I do not pine for the particular forms of a lost past. The question, rather, is how to replace what needs replacing, and with what. As things stand, the picture sketched above leads to a crushing conclusion, first elaborated so far as I know by the Dutch psychologist Jan Hendrik van den Berg at midcentury. Can we rightly complain, van den Berg asked, when the child grows up and somehow fails to “adjust”? Adjust to what? Nothing is there -- everything is abstract, distant, invisible! And so the modern outcome seems inevitable: the child is forced to live within an inner fantasyland, cut off from the nurturing, reassuring matrix of structures and authorities that once constituted community. No wonder the surreal world of the video game is his natural habitat. Nor will it do any good to trash the video games, if we find no way to replace them with a real and appealing community.
To turn such a child over to the Net for instruction is not an obvious good. Can we structure the bewildering, abstract, gamelike maze of possibilities into healthy learning experiences, appropriate to the child's age? Or will he be more inclined to find here only a yet more glorious video game landscape?
The “interface” between the young girl and her Net pal is undeniably thin, one-dimensional, remote. As valuable as it may nevertheless be, it is not the missing key for redeeming the learning community. Even as a tool for promoting global understanding, it scarcely counts beside the much more fundamental -- and deeply threatened -- sources of social understanding. The girl, of course, will learn whatever she does of friendship from peers who sweat, bleed, taunt, curse, tantalize, steal, console, and so on.
If I need to find out whether she will become a good world citizen, don't show me a file of her email correspondence. Just let me observe her behavior on the playground for a few minutes -- assuming she spends her class breaks on the playground, and not at her terminal playing video games. Unfortunately, the assessment is not likely to turn out positive so long as the schoolyard is hermetically isolated from any surrounding, multidimensioned community. And to see the Net as an easy remedy for this kind of isolation is, at best, simplistic.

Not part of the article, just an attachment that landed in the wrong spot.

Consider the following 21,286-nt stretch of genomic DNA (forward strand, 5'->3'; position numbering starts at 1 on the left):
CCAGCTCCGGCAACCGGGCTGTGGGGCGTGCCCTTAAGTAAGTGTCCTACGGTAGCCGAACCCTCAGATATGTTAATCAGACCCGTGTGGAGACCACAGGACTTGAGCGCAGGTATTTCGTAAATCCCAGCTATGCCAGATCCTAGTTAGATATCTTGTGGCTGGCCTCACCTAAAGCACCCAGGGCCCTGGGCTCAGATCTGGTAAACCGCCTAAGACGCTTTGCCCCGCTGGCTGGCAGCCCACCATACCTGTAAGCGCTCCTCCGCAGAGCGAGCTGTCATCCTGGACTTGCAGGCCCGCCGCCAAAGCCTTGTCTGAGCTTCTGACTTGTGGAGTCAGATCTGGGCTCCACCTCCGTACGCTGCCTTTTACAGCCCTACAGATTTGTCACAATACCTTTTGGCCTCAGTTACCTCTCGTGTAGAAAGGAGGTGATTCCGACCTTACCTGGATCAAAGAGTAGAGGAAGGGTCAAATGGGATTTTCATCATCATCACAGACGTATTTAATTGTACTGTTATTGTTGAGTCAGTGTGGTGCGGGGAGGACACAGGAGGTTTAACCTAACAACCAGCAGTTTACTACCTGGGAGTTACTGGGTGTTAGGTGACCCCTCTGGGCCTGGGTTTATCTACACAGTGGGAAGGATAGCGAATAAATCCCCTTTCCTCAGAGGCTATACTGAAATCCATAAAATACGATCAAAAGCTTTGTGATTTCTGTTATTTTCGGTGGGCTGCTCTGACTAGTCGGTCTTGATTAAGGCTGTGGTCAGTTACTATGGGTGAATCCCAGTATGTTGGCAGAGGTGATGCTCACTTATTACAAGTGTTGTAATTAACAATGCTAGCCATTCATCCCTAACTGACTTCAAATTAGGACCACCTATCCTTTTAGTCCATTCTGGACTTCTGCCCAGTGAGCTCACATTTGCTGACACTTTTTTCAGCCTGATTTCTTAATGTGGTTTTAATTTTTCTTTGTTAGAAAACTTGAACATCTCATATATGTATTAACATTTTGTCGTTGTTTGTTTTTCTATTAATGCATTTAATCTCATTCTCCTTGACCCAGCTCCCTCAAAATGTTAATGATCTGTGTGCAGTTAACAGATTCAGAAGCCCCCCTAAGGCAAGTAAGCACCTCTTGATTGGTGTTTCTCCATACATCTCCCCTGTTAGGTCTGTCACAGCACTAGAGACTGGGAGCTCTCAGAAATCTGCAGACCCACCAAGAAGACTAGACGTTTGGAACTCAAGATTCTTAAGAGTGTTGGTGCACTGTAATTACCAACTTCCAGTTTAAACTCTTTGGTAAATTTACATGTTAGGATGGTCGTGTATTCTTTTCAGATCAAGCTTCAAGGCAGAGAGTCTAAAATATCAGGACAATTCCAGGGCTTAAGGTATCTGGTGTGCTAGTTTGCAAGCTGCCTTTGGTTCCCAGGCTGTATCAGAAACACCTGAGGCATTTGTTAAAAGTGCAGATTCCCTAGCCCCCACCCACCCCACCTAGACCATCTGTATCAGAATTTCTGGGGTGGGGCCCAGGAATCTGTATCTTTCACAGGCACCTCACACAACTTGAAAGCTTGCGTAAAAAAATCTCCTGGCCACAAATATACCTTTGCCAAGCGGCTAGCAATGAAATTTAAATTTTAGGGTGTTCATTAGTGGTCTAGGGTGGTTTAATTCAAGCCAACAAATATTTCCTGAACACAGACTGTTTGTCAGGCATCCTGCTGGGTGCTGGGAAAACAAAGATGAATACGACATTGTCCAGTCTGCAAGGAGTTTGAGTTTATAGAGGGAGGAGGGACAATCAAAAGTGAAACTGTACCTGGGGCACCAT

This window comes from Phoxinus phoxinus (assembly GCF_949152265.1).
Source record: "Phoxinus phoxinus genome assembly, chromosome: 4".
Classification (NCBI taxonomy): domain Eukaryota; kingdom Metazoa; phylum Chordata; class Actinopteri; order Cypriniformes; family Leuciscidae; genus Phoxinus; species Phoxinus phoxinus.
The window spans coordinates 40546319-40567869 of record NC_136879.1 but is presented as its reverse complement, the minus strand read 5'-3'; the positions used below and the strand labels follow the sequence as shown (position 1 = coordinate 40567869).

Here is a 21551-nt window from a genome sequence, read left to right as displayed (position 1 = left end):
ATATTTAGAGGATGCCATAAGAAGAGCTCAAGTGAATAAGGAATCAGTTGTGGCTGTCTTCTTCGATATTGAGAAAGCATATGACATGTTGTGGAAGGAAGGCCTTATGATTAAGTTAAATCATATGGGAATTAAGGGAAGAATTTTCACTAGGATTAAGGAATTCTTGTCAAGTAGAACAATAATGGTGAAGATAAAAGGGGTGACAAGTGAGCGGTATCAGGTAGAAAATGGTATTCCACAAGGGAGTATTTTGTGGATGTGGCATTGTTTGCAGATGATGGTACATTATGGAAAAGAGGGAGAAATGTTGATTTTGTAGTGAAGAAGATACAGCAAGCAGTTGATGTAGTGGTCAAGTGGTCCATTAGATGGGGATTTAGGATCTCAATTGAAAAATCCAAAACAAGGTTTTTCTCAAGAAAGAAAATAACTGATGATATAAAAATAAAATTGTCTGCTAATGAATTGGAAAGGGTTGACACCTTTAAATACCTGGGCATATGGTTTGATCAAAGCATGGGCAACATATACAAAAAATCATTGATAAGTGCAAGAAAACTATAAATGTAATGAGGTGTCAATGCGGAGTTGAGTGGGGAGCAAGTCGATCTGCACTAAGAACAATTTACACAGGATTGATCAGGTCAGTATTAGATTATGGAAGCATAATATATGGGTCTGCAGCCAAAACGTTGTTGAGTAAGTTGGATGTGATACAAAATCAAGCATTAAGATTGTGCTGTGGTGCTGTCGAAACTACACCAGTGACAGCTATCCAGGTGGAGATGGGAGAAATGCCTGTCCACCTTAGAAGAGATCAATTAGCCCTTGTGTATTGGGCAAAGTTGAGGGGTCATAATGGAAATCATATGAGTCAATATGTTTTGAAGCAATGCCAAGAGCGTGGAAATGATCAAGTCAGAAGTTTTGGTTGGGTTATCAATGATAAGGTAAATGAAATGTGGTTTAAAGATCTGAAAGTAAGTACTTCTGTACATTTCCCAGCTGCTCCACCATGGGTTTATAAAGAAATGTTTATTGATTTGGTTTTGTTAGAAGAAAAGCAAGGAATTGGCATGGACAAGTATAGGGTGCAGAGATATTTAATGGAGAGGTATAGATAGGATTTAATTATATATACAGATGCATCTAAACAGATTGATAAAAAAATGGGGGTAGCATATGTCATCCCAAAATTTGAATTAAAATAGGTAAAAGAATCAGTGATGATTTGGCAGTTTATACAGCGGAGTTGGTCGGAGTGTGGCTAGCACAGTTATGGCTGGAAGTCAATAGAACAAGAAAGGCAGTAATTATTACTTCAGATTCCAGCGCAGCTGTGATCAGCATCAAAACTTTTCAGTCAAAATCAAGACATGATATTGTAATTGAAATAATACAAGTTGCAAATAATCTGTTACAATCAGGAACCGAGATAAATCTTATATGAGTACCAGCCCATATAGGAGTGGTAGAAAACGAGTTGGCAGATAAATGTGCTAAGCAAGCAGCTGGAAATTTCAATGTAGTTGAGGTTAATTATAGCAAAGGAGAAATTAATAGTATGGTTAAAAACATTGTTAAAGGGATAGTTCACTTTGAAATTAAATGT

The danger of the Net, then, is the very opposite of the romantic picture: it invites further de-emphasis of the single, most important learning community, consisting of people who are fully present, in favor of a continuing retreat into communal abstractions -- in particular, retreat into a community of others whose odor, unpleasant habits, physical and spiritual needs, and even challenging ideas, a student doesn't have to reckon with in quite the same way her neighbor demands.
An instructor in advanced computer technology for a Midwest high school wrote to me that “students who think it is cool to have a pen pal in Malaysia won't talk to the black students who locker next to them.” He went on,
Where I teach we have the ESL [English as a Second Language] program for the whole district, butting right up against the TAG [Talented and Gifted students] program. I have run a telecom project for students in TAG classes for the last two years and I have yet to see any of the TAG students, who spent weeks “talking” with students in Kuala Lumpur, say so much as a word to the Southeast Asian students in the ESL program.
The most bothersome thing in all this is the tendency to leap rather too easily from raw technology, or from simple images of its use, to far-reaching conclusions about extraordinarily complex social issues. There is, after all, one absolutely unavoidable fact: technologies for “bringing people together” do not necessarily bring people together.